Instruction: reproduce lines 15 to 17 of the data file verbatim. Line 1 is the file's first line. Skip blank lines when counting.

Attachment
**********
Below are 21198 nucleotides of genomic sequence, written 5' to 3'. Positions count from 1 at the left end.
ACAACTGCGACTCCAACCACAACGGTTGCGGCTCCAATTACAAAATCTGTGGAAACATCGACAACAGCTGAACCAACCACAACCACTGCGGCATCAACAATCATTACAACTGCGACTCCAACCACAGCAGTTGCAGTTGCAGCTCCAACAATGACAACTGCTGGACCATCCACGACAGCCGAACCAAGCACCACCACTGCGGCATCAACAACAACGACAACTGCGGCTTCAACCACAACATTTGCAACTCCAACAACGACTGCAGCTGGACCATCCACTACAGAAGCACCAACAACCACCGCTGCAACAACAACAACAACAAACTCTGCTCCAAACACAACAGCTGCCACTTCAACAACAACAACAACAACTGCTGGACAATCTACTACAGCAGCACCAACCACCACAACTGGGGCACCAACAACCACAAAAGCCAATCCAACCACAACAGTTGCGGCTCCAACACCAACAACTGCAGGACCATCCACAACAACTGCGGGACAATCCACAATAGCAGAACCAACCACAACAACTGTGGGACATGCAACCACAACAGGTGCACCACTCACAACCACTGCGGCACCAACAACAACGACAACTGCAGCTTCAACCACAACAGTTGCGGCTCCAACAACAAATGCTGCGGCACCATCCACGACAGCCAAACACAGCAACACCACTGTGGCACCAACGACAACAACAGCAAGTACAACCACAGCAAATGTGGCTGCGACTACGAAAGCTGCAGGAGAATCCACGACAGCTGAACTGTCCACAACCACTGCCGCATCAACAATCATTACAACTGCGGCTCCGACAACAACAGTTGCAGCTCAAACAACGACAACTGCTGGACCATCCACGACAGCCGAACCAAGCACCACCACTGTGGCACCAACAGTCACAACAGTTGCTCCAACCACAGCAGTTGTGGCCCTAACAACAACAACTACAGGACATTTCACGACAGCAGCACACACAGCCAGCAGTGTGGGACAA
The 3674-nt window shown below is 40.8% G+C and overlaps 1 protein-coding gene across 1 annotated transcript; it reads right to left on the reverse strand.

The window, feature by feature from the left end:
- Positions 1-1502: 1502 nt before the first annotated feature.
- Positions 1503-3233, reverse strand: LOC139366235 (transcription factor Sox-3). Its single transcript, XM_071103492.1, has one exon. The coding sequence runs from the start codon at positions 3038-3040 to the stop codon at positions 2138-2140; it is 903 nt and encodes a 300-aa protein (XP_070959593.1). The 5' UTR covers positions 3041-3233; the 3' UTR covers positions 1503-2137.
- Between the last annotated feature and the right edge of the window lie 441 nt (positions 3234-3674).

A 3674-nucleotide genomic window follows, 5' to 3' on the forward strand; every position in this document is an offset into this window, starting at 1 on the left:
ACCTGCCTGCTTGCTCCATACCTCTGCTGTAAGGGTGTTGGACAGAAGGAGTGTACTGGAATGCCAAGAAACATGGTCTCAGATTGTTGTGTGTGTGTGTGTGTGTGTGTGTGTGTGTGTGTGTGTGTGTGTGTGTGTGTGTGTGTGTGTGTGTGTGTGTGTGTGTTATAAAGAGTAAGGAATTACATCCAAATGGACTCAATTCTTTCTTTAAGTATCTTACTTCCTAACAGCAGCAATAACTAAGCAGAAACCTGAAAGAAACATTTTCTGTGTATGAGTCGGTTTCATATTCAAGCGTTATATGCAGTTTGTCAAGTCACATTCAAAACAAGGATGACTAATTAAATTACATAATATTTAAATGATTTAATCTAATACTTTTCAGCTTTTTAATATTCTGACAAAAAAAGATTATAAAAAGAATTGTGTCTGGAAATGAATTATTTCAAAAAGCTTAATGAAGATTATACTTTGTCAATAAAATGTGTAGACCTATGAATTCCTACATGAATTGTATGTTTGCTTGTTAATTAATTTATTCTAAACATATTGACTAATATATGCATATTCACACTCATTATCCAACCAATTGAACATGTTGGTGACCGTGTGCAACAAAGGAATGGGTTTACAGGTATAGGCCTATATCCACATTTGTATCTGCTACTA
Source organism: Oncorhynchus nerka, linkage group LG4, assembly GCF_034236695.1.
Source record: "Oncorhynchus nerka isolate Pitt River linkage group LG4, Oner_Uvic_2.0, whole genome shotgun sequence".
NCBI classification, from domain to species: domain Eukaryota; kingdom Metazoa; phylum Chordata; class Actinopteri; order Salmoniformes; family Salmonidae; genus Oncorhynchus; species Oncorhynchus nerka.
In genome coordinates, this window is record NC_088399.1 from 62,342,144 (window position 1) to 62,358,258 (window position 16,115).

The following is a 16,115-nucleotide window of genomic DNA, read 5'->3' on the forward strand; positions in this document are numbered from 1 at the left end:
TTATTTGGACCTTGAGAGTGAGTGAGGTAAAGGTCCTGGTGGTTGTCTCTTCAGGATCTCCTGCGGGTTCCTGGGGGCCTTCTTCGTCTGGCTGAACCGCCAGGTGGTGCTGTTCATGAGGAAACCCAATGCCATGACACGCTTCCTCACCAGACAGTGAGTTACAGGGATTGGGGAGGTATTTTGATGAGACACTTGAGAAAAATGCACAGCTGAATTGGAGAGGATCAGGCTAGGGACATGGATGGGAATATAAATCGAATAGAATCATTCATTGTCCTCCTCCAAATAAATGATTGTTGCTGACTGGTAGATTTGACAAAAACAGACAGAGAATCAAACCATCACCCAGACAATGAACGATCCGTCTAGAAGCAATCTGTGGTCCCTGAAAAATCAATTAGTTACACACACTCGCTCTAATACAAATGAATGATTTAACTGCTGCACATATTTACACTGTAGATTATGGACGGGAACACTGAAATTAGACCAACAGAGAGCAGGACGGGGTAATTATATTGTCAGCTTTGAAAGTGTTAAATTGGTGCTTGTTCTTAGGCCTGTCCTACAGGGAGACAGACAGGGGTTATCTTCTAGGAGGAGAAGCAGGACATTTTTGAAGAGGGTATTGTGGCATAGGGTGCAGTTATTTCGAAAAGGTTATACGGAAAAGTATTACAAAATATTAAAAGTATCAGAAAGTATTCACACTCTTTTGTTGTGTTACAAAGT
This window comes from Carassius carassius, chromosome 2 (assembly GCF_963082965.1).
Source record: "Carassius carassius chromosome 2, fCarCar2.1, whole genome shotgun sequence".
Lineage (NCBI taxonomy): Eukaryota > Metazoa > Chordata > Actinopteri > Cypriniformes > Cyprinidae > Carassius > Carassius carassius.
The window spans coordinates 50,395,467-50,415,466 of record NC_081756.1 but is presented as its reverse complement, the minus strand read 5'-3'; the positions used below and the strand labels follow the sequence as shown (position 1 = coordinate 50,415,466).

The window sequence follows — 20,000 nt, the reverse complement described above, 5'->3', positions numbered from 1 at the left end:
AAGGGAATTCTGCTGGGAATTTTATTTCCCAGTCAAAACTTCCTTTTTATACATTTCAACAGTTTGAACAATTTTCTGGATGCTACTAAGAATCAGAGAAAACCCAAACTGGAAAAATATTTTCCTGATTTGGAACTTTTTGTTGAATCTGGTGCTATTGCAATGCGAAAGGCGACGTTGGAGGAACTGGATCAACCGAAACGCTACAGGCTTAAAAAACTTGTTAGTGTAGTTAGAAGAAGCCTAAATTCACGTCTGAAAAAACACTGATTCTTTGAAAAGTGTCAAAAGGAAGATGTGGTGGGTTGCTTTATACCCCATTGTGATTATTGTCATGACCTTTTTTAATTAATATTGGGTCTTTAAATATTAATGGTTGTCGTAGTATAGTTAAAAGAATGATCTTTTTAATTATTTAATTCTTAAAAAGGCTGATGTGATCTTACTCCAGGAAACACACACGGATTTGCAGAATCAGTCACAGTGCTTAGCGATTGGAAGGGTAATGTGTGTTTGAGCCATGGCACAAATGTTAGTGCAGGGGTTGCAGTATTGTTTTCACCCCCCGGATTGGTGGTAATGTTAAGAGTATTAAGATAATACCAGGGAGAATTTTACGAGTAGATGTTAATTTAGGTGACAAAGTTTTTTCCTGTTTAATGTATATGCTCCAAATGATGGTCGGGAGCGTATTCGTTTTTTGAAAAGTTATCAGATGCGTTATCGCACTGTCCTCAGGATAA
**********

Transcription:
TTATTTGGACCTTGAGAGTGAGTGAGGTAAAGGTCCTGGTGGTTGTCTCTTCAGGATCTCCTGCGGGTTCCTGGGGGCCTTCTTCGTCTGGCTGAACCGCCAGGTGGTGCTGTTCATGAGGAAACCCAATGCCATGACACGCTTCCTCACCAGACAGTGAGTTACAGGGATTGGGGAGGTATTTTGATGAGACACTTGAGAAAAATGCACAGCTGAATTGGAGAGGATCAGGCTAGGGACATGGATGGGAATATAAATCGAATAGAATCATTCATTGTCCTCCTCCAAATAAATGATTGTTGCTGACTGGTAGATTTGACAAAAACAGACAGAGAATCAAACCATCACCCAGACAATGAACGATCCGTCTAGAAGCAATCTGTGGTCCCTGAAAAATCAATTAGTTACACACACTCGCTCTAATACAAATGAATGATTTAACTGCTGCACATATTTACACTGTAGATTATGGACGGGAACACTGAAATTAGACCAACAGAGAGCAGGACGGGGTAATTATATTGTCAGCTTTGAAAGTGTTAAATTGGTGCTTGTTCTTAGGCCTGTCCTACAGGGAGACAGACAGGGGTTATCTTCTAGGAGGAGAAGCAGGACATTTTTGAAGAGGGTATTGTGGCATAGGGTGCAGTTATTTCGAAAAGGTTATACGGAAAAGTATTACAAAATATTAAAAGTATCAGAAAGTATTCACACTCTTTTGTTGTGTTACAAAGT
This window comes from Carassius carassius, chromosome 2 (assembly GCF_963082965.1).
Source record: "Carassius carassius chromosome 2, fCarCar2.1, whole genome shotgun sequence".